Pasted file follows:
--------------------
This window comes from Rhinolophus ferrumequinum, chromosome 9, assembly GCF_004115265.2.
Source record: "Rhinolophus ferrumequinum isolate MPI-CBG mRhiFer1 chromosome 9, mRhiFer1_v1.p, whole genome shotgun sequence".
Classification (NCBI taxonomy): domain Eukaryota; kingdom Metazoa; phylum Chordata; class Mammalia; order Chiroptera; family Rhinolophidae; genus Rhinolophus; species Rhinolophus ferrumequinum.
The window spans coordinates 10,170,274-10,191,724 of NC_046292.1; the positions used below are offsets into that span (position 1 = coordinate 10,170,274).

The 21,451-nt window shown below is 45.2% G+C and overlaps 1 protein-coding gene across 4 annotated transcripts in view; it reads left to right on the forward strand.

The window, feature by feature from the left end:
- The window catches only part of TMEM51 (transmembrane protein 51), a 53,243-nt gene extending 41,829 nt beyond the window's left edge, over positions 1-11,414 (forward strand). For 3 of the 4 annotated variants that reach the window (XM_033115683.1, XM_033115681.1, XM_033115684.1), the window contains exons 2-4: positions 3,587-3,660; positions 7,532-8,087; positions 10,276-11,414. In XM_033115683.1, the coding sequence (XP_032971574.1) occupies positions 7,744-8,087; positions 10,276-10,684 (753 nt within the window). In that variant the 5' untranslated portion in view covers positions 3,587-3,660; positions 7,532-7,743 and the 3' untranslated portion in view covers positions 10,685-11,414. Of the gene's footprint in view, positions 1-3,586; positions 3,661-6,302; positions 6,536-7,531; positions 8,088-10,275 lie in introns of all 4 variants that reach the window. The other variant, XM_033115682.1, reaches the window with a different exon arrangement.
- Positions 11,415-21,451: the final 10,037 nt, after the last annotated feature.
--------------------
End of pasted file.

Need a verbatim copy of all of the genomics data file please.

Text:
This window comes from Rhinolophus ferrumequinum, chromosome 9, assembly GCF_004115265.2.
Source record: "Rhinolophus ferrumequinum isolate MPI-CBG mRhiFer1 chromosome 9, mRhiFer1_v1.p, whole genome shotgun sequence".
Classification (NCBI taxonomy): domain Eukaryota; kingdom Metazoa; phylum Chordata; class Mammalia; order Chiroptera; family Rhinolophidae; genus Rhinolophus; species Rhinolophus ferrumequinum.
The window spans coordinates 10,170,274-10,191,724 of NC_046292.1; the positions used below are offsets into that span (position 1 = coordinate 10,170,274).

The 21,451-nt window shown below is 45.2% G+C and overlaps 1 protein-coding gene across 4 annotated transcripts in view; it reads left to right on the forward strand.

The window, feature by feature from the left end:
- The window catches only part of TMEM51 (transmembrane protein 51), a 53,243-nt gene extending 41,829 nt beyond the window's left edge, over positions 1-11,414 (forward strand). For 3 of the 4 annotated variants that reach the window (XM_033115683.1, XM_033115681.1, XM_033115684.1), the window contains exons 2-4: positions 3,587-3,660; positions 7,532-8,087; positions 10,276-11,414. In XM_033115683.1, the coding sequence (XP_032971574.1) occupies positions 7,744-8,087; positions 10,276-10,684 (753 nt within the window). In that variant the 5' untranslated portion in view covers positions 3,587-3,660; positions 7,532-7,743 and the 3' untranslated portion in view covers positions 10,685-11,414. Of the gene's footprint in view, positions 1-3,586; positions 3,661-6,302; positions 6,536-7,531; positions 8,088-10,275 lie in introns of all 4 variants that reach the window. The other variant, XM_033115682.1, reaches the window with a different exon arrangement.
- Positions 11,415-21,451: the final 10,037 nt, after the last annotated feature.